22 June 2017
The Academic Platform on Treaty Body Review 2020 has an entirely new portal on our website, allowing visitors to easily access key information about this project, its documents, timeframe, regional consultations, annual conferences and the team.
This forms part of a new section where we will be highlighting our various platforms, which address topical issues and challenges in the human rights and international humanitarian law fields. These platforms are informed by our research and advance understanding and stimulate debate in the academic community, in policy-making institutions and in government.
The United Nations (UN) human rights (HR) treaty bodies are a central pillar of the international HR protection system. They prevent HR violations by warning states about areas of concern, by advising them on durable solutions that address root causes and by adjudicating individual complaints.
Since the establishment of the first UN treaty body in 1970, both treaty ratifications and the treaty body system have expanded significantly. While this has enhanced HR protection worldwide, it has also created complex challenges that affect the system and those who interact with it: states, national HR institutions, UN entities, civil society organizations, individual complainants and rights-holders at large.
On 9 April 2014, the UN General Assembly (GA) adopted a landmark resolution (A/RES/68/268) on strenghtening the treaty body system, which envisages a review of the measures taken at GA level in 2020. This review represents an opportunity to further reflect on the treaty body system’s future and develop innovative proposals and solutions without weakening the HR protection that the system currently affords.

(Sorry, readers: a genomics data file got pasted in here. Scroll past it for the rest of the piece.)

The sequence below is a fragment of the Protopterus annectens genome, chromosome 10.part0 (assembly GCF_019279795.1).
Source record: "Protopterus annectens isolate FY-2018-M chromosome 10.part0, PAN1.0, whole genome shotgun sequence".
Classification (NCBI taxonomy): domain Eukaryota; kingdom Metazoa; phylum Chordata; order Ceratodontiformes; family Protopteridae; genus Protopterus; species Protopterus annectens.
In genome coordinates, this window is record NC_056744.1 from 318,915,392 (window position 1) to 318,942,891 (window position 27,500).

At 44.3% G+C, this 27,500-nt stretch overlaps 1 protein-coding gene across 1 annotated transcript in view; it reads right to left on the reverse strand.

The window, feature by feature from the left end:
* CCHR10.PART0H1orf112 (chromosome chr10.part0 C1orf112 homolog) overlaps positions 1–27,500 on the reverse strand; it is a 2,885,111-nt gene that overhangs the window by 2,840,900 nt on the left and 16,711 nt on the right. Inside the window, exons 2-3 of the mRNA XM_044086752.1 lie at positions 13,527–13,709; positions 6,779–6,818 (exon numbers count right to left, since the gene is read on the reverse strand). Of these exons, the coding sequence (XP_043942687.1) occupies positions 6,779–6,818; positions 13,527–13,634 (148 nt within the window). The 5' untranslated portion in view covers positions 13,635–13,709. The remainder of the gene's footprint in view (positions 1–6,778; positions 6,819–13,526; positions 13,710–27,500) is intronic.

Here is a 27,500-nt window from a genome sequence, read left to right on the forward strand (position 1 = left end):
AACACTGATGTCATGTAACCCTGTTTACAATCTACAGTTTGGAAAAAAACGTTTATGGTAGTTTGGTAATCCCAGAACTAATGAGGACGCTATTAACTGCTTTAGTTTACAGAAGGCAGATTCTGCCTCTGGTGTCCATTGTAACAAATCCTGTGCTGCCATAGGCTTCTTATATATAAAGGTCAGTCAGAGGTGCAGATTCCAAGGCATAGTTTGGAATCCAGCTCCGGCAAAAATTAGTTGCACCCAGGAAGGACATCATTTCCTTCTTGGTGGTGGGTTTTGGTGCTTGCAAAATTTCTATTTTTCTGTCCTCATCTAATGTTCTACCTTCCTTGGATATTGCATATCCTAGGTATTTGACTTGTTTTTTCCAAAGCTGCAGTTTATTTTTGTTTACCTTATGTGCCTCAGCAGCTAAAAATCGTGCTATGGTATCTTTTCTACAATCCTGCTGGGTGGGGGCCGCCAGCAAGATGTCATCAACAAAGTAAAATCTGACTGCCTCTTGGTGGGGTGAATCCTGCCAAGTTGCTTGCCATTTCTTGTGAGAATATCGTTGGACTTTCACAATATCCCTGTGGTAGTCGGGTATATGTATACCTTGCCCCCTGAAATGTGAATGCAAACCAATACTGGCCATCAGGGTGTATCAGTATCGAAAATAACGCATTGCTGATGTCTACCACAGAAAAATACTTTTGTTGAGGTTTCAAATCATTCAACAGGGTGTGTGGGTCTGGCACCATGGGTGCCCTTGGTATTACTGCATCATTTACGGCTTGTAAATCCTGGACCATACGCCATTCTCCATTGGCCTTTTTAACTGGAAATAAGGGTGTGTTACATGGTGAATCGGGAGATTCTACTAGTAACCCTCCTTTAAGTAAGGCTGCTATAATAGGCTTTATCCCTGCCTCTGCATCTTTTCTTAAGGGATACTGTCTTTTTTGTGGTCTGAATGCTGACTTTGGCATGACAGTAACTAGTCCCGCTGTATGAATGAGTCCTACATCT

The Geneva Academy is coordinating the academic input to this 2020 review via the creation of an academic network of independent researchers, a call for papers, a series of regional consultations, annual conferences in Geneva, as well as ongoing interactions with key stakeholders (i.e. states, UN treaty bodies, national HR institutions, civil society, UN entities and the Office of the UN High Commissioner for Human Rights).
The 2019 meetings focused on the rights of the child, corruption, the 2020 review of UN treaty bodies, missing persons, trafficking and prostitution, as well as individual complaints.
The statement, which refers to our Research Brief on the implementation of the Declaration, contains many recommendations entailed in this publication.
To kick-start discussions at the UN about the right to a clean, healthy and sustainable environment, this expert seminar will consider the growing recognition of this right and will answer the question: is it time for universal recognition at UN-level?
This training course provides participants with a deep understanding of the international legal framework for the protection of human rights and the environment as well as in-depth knowledge of how to promote environmental protection through existing human rights mechanisms. The 2020 edition will have a specific focus on water pollution and scarcity.
UN Photo / Jean-Marc Ferré
This training course will explore the origin and evolution of the Universal Periodic Review (UPR) and its functioning in Geneva and will focus on the nature of implementation of the UPR recommendations at the national level.
This research project examines and appraises the impact of innovation and the development of new information technologies on human rights.
The Geneva Human Rights Platform contributes to this review process by providing expert input via different avenues, by facilitating dialogue on the review among various stakeholders, as well as by accompanying the development of a follow-up resolution to 68/268 in New York and in Geneva.